News & Politics

RIP Freckles, the Calico Lobster

He was saved by sharp-eyed employees of a Manassas Red Lobster—and lived out his life at a museum.

Freckles. Photograph via the Virginia Living Museum's Facebook page.

Freckles, an extremely rare calico lobster who narrowly escaped becoming part of a Seafarer’s Feast, died Sunday at the Virginia Living Museum. His age was unknown, and he expired while attempting to molt.

Calico lobsters occur at a rate of roughly one in 30 million, the museum said in a memorial Facebook post. Freckles was discovered by sharp-eyed employees of a Red Lobster in Manassas last year, who apparently tapped the sign when Freckles, who was orange and white, showed up. The Akron Zoo connected Red Lobster with the Virginia Living Museum in Newport News, where Freckles lived out the rest of his days without fear of a morbid meeting with butter.

He died, the museum said, as he tried to shed his exoskeleton:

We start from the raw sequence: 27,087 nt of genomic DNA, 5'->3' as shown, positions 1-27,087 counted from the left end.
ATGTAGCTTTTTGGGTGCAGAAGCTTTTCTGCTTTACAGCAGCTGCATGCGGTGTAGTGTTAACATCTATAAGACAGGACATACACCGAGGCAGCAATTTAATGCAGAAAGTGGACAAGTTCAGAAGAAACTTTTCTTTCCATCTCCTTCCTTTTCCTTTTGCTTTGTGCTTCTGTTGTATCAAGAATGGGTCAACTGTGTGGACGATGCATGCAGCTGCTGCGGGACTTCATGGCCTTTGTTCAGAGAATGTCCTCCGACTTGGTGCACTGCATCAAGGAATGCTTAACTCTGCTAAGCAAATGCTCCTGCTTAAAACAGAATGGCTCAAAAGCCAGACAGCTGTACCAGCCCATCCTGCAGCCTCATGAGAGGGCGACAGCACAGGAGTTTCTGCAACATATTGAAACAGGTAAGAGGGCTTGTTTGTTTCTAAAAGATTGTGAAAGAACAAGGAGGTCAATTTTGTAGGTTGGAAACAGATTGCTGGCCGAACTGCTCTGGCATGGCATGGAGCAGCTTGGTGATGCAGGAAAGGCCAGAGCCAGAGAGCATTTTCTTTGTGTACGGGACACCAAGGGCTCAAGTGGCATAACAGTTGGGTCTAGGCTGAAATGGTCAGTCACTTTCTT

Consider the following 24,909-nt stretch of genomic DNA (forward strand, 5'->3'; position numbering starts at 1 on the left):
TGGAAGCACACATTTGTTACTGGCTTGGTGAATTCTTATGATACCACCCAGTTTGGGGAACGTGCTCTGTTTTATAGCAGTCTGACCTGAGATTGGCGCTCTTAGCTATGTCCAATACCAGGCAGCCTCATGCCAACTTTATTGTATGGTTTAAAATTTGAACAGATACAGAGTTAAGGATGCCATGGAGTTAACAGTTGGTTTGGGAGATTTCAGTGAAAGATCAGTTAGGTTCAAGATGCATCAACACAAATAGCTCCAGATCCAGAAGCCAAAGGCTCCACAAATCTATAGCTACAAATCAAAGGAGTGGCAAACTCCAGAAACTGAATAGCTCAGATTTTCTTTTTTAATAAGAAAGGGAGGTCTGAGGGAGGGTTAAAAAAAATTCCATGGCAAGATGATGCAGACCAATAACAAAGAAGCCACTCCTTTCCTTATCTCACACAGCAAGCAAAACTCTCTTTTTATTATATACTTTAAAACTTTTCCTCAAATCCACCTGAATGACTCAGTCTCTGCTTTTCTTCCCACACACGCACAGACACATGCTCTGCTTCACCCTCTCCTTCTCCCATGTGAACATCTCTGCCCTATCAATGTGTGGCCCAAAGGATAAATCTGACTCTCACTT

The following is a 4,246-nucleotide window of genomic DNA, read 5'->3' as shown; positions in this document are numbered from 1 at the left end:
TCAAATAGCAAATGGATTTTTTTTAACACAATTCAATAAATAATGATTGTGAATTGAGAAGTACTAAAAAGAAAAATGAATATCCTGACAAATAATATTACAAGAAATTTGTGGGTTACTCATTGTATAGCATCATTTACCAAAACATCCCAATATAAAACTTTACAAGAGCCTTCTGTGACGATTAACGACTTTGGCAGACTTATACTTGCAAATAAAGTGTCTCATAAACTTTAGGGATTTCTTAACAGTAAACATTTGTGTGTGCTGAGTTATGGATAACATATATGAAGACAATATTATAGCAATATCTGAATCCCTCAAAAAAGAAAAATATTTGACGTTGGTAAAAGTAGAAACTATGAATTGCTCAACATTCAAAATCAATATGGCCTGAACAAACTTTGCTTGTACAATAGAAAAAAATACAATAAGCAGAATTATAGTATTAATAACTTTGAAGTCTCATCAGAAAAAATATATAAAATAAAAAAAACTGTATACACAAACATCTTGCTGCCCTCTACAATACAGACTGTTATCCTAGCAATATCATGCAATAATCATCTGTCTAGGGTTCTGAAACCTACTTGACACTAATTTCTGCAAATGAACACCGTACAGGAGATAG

Like all crustaceans, lobsters must shed their exoskeleton to grow. At Freckles’ size, this molting requires a significant amount of energy, to the point in which older animals may not survive.

Freckles worked as “an ambassador for his species” at the museum.

“We are sad to hear that Freckles the Calico lobster has passed away,” Red Lobster spokesperson Nicole Bott tells Washingtonian. “Freckles was a very rare and beautiful creature. We were proud to be able to give Freckles another chance at life at the Virginia Living Museum, and thanks to the talented and caring team there, Freckles likely lived a longer life than he otherwise would have in the wild, where his coloring made him a prime target for predators.”

Red Lobster recently rescued another rare lobster in Hollywood, Florida—an orange crustacean it named Cheddar after its tasty Cheddar Bay Biscuits. Cheddar will take up Freckles’s mantle at Ripley’s Aquarium in Myrtle Beach, South Carolina.

Senior editor

Andrew Beaujon joined Washingtonian in late 2014. He was previously with the Poynter Institute, TBD.com, and Washington City Paper. His book A Bigger Field Awaits Us: The Scottish Soccer Team That Fought the Great War was published in 2018. He lives in Del Ray.

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